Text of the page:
In the ArcGIS ecosystem, you have two options for deploying such solutions. Many choose to leverage both. ArcGIS Hub is a cloud solution, included at the Basic level with an ArcGIS Online Organizational Account. Most of you already have it included in your licenses. If you need the premium level of ArcGIS Hub, it’s available to you for a fee. ArcGIS Enterprise Sites is the on-premise solution and it’s included with the Portal component of deployments at version 10.6.1 or above. No premium level is necessary to access all functionalities available with ArcGIS Enterprise Sites, but the latest version includes the most functionalities.
Why am I talking about two solutions in the same blog post? A colleague of mine refers to these solutions as cousins because they’re very similar in nature. The configuration experience and the look and feel for the end user are very similar. There are functionality and terminology differences between them, but for the most part, if you learn to use one, you can easily find your way around the other.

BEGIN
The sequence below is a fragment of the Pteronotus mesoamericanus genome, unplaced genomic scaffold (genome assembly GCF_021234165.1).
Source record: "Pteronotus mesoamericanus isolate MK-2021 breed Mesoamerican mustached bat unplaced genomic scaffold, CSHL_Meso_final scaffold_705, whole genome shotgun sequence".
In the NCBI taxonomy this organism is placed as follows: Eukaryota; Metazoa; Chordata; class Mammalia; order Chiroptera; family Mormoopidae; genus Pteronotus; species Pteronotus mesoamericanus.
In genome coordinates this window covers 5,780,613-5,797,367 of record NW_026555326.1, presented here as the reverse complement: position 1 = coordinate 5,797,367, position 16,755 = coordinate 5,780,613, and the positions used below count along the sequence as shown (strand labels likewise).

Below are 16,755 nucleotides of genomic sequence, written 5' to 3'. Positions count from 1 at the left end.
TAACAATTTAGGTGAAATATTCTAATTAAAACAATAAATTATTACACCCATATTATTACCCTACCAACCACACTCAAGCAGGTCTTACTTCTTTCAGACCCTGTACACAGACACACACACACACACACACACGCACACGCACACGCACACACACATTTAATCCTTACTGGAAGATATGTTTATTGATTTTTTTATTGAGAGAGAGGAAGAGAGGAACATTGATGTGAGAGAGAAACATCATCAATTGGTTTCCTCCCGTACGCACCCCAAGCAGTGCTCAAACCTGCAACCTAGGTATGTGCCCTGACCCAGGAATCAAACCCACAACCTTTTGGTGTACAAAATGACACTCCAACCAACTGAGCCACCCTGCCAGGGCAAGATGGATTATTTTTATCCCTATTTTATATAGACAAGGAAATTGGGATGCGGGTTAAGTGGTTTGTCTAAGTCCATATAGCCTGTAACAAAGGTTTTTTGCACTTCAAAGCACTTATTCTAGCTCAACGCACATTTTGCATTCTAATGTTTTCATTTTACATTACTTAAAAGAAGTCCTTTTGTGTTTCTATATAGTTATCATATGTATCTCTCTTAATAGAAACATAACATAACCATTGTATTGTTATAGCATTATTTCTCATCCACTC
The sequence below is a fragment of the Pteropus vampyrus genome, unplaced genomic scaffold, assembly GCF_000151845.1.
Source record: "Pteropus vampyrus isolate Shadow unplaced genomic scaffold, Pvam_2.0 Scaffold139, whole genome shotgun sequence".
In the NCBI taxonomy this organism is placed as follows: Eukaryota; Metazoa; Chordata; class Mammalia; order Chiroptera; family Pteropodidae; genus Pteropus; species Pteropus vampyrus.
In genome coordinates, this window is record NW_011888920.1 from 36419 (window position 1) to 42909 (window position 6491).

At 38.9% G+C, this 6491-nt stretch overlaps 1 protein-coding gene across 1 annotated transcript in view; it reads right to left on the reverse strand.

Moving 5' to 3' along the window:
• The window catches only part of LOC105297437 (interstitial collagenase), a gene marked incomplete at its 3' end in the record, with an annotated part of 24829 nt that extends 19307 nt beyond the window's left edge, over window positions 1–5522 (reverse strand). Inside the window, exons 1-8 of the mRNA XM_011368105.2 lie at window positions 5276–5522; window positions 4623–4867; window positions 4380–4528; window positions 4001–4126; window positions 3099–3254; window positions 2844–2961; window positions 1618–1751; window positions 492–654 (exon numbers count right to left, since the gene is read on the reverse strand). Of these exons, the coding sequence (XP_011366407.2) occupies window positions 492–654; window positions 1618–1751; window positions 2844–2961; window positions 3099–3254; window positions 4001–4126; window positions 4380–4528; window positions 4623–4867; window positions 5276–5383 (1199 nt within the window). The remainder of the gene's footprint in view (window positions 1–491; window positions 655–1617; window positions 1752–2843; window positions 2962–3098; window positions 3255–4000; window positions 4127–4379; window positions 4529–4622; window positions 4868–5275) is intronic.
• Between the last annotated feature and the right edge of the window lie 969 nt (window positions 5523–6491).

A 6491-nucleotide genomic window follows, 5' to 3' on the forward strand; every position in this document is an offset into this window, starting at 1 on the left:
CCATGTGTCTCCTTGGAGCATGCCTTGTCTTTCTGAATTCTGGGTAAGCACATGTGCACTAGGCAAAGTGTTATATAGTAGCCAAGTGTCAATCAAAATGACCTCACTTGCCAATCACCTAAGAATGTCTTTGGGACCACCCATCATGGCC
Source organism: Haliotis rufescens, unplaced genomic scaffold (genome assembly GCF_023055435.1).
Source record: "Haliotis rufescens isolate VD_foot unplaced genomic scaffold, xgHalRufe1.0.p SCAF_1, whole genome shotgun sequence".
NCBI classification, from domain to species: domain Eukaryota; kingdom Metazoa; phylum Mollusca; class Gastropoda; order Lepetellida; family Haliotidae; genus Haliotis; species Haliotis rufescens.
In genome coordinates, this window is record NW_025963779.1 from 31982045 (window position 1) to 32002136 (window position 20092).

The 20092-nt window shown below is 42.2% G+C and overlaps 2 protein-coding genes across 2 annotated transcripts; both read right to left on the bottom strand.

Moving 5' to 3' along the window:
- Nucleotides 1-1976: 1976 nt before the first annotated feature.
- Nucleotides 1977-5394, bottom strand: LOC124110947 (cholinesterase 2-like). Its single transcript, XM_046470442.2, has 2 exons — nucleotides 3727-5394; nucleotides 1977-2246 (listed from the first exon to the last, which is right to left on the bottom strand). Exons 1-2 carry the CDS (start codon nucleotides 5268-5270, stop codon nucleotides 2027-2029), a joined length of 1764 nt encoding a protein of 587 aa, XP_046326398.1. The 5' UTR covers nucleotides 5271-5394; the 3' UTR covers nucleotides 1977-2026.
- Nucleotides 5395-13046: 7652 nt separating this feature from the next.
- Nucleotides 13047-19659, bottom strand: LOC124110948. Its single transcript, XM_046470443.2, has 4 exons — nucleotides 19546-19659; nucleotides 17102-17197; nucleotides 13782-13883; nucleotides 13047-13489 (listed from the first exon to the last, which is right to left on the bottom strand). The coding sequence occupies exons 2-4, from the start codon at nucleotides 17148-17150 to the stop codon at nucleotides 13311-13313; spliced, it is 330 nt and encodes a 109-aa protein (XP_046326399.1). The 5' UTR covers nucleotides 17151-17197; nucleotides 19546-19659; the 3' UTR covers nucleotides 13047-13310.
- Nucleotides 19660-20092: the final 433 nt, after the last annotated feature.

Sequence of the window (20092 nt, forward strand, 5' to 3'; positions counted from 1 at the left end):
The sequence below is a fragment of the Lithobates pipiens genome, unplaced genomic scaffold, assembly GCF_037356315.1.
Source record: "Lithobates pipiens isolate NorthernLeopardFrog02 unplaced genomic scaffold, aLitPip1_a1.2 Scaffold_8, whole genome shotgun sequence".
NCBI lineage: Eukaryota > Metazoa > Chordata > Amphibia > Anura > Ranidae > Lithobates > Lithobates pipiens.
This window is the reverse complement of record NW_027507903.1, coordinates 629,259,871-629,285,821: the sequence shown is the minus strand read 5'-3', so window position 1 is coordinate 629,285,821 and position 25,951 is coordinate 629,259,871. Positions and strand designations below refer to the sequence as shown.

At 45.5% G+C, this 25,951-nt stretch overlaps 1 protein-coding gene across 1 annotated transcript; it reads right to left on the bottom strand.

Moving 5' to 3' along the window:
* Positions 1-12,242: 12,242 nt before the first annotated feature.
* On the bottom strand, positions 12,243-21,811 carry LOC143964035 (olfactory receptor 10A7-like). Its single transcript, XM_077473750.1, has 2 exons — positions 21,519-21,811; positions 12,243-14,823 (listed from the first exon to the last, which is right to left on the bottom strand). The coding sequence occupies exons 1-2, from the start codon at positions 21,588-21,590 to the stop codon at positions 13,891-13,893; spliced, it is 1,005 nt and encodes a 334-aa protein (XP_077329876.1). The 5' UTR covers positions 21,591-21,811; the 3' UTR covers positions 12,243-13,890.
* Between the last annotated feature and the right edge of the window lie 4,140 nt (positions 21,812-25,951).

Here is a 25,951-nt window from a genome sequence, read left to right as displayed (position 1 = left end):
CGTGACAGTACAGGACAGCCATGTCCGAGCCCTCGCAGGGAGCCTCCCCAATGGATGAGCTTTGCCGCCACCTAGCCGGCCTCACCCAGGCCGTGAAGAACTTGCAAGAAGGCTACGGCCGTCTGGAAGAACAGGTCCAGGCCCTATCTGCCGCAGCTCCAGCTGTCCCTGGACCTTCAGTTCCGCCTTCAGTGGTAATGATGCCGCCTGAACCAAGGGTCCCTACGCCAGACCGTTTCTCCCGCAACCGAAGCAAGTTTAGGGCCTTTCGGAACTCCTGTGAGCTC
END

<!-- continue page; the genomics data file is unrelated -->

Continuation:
You might also be wondering why we’re recommending you use a GIS-based data-driven website instead of leveraging a regular website like the one your organization most likely already has. Here are a few of the benefits of using a website powered by GIS:
Benefit #1: Up-to-date information from collaborators across your organization and beyond automatically feeds the website elements.
With a regular website, you can embed data-driven information in the form of web maps or web apps like story maps or dashboards directly into a web page. But for charts, graphs, indicators, gauges and other data-driven items, you would need to update them manually each time the data was updated. These days, new data are made available frequently. As such, these solutions let you have full control without needing to go back and forth to your website provider for adjustments.
This is a key benefit, so let me step back just a little to make sure it’s clear.